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Discussion Starter · #1 ·

Thank you for taking the time to read this.

I am facing the possibility of acquiring some of these Purple Harlequin toads, at significant expense. I want to do right by them! My intent is to keep them properly and with luck, breed them successfully. The ones I will be dealing with are genuine captive bred, thus the expense.

I have done some research online, but my sources have come up with scant information. I was hoping someone here might be able to help me confirm some care information, and provide any info they know of about this species. (Such as helpful hints for breeding or experience raising them)

Species appears to be sexually di-morphic, with females being 2X-3X as large as males (especially girth) and with much longer legs.

Minimum 18X18X24 bioactive and planted enclosure for 1-2 toads
Humidity: 70-100% with ventilation, with a water source available for soaking
Temperature - 70 to 78 deg F (or 21 to 25.5 Deg Celsius for us Canadians)
Diet: Pinhead crickets, fruit flies, bean beetles and other appropriate size feeders like this, dusted with a complete and proper Calcium/Vitamin supplement like Repashy Calcium +

What difficulties are involved with their breeding? I have read in my research that while they have been bred successfully, usually the metamorphs seem to die within days to weeks, even in lab conditions under full observation. Thoughts?

Thank you for your time and consideration. I look forward to your responses!

Dendrobates tinctorus "Patricia"
142 Posts
I had a conversation online with the guy who breeds them (I want to obtain a group myself, but not until I can set up everything correctly), and apparently to morph successfully the tads need a river style tank with very clean, moving water that is also high in both oxygen and dissolved minerals, as they breed in streams. I suggest you reach out to him if you want to attempt breeding yourself, since up until last year no one had managed to successfully rear them in captivity, probably because they're raised so differently than darts and other small tropical frogs.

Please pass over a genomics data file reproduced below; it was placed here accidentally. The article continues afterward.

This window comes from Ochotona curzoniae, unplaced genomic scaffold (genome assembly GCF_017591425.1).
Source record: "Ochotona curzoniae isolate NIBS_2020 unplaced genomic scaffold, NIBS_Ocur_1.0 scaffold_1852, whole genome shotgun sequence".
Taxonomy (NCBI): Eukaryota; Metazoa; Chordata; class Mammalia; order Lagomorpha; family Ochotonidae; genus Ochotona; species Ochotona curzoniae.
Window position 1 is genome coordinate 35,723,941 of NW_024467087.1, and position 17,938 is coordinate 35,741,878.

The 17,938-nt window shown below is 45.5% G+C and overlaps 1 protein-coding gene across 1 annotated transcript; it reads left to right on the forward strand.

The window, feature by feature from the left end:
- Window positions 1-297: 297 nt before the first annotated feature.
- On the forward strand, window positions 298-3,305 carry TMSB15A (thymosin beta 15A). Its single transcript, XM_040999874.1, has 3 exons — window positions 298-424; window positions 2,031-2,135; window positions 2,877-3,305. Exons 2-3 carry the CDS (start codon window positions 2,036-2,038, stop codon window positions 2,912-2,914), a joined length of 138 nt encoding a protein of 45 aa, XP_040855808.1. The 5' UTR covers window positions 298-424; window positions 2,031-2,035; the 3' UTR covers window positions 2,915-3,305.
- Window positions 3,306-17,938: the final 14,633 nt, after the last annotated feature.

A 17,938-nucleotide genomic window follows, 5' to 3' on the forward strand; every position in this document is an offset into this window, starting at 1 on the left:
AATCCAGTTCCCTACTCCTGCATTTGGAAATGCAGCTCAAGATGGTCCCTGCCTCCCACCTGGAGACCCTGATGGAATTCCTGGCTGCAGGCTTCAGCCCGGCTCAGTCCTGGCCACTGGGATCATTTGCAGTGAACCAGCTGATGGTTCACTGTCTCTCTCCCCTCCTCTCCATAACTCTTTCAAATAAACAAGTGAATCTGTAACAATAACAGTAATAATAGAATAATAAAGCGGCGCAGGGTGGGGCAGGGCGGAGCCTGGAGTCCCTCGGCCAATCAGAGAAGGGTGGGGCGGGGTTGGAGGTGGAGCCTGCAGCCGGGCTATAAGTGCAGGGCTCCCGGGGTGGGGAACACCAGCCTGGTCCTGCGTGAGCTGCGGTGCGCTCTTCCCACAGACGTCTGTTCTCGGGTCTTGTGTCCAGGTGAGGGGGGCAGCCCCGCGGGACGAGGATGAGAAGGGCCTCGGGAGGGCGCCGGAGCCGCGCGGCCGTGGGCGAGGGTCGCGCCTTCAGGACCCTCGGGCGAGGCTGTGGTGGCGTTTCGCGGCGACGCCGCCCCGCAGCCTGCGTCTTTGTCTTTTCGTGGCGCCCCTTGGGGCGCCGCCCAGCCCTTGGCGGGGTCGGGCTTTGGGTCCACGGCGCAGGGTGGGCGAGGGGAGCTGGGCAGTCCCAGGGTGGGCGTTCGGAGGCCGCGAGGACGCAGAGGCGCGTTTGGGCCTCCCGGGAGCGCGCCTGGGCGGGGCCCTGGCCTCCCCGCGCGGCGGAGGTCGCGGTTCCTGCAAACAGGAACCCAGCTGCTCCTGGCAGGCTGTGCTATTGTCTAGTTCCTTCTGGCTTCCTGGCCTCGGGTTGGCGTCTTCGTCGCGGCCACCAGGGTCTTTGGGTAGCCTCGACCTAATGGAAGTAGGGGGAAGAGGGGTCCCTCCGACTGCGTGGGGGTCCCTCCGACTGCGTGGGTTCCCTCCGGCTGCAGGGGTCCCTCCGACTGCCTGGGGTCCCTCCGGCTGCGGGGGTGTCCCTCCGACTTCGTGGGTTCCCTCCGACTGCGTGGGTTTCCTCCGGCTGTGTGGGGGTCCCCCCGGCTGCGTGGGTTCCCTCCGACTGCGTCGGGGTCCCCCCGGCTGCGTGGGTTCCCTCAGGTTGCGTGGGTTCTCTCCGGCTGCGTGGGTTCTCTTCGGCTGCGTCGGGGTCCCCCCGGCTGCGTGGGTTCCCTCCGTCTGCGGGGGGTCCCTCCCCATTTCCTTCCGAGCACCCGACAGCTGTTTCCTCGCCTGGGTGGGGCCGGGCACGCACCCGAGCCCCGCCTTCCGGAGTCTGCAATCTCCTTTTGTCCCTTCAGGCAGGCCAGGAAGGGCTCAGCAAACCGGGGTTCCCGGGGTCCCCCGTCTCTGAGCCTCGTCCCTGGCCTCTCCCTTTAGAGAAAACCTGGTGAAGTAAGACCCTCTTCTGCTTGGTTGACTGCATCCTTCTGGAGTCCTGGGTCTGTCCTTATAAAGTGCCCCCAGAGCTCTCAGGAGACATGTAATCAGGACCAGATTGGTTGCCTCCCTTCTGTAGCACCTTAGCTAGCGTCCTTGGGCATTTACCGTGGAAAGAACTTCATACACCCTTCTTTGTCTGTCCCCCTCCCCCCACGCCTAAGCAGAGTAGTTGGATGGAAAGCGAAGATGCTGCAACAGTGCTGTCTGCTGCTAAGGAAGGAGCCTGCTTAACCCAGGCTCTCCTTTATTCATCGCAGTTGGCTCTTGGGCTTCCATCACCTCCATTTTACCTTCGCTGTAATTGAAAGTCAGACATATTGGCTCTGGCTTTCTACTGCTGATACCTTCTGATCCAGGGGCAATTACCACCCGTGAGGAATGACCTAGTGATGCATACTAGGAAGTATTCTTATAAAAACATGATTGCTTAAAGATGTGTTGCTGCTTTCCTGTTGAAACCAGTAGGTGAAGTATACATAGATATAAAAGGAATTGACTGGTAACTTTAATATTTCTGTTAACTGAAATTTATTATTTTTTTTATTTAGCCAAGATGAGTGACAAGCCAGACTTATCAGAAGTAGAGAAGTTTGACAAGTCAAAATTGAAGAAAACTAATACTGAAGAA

It sounds like you ran across the same research papers I did; early attempts resulted in significant cases of SLS and almost total neonate mortality after a few months. Since there are other papers out there indicating that in some species of frogs, inadequate mineral content in the water during development was linked to increased SLS, the requirement for inclusion of mineral-rich water tracks since the failed lab attempts were conducted using rearing techniques more in line with tree frog or dart practices.

I did also find some papers as well as anecdotal accounts that females must be allowed to lay with some regularity (frequency not specified in the sources I saw), or they become egg bound and eventually perish. Since they lay huge strings with over a hundred eggs at a time, it may be worth considering allowing them to lay without rearing all the eggs unless you have a lot of room for grow outs.

The breeder did say he was working with one of the research groups, and they plan to publish new information in the near future based on his success with the communal river setups.

Anyway, I wish you luck with the endeavor. Hopefully by this fall I'll be in a position to attempt them as well. They're absolutely stunning little creatures that deserve captive bred representation in the hobby.

Regardless, I would definitely say try to talk to the breeder if you can. He knows better than anyone how to produce and care for them.
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